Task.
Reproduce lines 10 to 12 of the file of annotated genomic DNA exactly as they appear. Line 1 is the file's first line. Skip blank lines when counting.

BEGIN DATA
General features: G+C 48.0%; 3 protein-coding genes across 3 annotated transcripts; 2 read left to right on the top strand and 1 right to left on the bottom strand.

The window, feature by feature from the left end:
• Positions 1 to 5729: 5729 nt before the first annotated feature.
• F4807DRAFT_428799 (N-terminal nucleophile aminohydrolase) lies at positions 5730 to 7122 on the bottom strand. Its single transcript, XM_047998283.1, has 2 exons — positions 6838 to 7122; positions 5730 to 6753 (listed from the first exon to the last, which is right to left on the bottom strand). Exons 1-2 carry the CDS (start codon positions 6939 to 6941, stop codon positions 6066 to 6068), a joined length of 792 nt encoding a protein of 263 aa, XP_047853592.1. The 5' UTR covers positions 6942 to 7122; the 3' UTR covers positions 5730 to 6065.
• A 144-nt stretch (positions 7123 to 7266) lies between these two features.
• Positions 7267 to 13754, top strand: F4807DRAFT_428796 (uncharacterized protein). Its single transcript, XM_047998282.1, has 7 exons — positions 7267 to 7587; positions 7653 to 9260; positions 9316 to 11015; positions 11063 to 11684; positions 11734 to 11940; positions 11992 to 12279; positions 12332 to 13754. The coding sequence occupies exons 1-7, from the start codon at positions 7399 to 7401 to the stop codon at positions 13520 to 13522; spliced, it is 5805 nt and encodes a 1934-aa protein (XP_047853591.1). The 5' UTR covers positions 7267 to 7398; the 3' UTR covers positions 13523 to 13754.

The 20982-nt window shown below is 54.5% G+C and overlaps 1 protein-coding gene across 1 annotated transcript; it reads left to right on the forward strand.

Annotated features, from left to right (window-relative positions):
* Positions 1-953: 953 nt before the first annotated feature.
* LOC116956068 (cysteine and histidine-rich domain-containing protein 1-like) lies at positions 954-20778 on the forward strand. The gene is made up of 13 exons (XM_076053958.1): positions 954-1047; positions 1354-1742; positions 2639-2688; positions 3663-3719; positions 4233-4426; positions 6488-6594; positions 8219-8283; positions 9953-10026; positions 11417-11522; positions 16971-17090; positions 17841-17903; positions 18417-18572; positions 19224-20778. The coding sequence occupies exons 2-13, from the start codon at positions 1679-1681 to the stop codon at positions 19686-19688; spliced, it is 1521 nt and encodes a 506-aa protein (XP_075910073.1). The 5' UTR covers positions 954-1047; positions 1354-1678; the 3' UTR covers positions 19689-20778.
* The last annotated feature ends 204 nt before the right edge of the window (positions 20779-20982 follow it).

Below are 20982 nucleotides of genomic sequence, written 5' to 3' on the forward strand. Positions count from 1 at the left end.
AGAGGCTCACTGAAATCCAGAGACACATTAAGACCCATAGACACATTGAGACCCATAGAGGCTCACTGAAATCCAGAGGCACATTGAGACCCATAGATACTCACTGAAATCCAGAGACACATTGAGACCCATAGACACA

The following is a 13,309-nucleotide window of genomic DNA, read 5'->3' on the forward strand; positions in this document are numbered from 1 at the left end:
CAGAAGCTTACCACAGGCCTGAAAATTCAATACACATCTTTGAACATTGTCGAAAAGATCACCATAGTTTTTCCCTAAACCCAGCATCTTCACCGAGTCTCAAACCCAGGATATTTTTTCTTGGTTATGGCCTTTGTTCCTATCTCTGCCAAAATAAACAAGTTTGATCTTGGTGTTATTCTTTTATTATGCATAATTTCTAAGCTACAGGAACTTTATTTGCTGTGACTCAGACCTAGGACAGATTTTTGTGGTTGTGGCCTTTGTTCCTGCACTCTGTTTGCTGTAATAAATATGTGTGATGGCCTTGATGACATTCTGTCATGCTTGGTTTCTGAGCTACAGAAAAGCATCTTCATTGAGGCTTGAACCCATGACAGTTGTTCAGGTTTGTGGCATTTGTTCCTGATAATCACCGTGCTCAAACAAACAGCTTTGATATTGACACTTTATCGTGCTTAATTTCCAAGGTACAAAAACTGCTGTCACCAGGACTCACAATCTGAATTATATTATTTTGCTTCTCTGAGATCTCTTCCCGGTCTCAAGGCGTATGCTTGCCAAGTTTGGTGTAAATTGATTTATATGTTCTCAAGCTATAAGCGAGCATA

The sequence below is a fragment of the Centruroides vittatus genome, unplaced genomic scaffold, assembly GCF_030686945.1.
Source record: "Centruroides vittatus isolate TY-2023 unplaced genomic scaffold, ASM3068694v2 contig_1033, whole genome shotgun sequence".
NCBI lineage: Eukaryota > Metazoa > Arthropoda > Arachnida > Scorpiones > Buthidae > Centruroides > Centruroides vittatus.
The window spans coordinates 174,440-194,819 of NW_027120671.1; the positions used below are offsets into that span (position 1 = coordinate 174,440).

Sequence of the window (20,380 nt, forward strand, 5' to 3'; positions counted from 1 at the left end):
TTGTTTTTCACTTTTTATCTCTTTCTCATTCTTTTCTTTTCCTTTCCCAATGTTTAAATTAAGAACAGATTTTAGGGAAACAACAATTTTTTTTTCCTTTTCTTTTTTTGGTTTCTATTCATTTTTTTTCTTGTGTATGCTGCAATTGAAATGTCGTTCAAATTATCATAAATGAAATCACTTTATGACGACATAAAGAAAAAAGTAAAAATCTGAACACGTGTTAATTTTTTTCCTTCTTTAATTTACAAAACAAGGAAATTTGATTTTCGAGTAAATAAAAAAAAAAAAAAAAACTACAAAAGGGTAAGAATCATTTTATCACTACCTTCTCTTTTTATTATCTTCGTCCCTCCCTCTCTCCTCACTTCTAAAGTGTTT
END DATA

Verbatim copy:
* LOC116956068 (cysteine and histidine-rich domain-containing protein 1-like) lies at positions 954-20778 on the forward strand. The gene is made up of 13 exons (XM_076053958.1): positions 954-1047; positions 1354-1742; positions 2639-2688; positions 3663-3719; positions 4233-4426; positions 6488-6594; positions 8219-8283; positions 9953-10026; positions 11417-11522; positions 16971-17090; positions 17841-17903; positions 18417-18572; positions 19224-20778. The coding sequence occupies exons 2-13, from the start codon at positions 1679-1681 to the stop codon at positions 19686-19688; spliced, it is 1521 nt and encodes a 506-aa protein (XP_075910073.1). The 5' UTR covers positions 954-1047; positions 1354-1678; the 3' UTR covers positions 19689-20778.
* The last annotated feature ends 204 nt before the right edge of the window (positions 20779-20982 follow it).

Below are 20982 nucleotides of genomic sequence, written 5' to 3' on the forward strand. Positions count from 1 at the left end.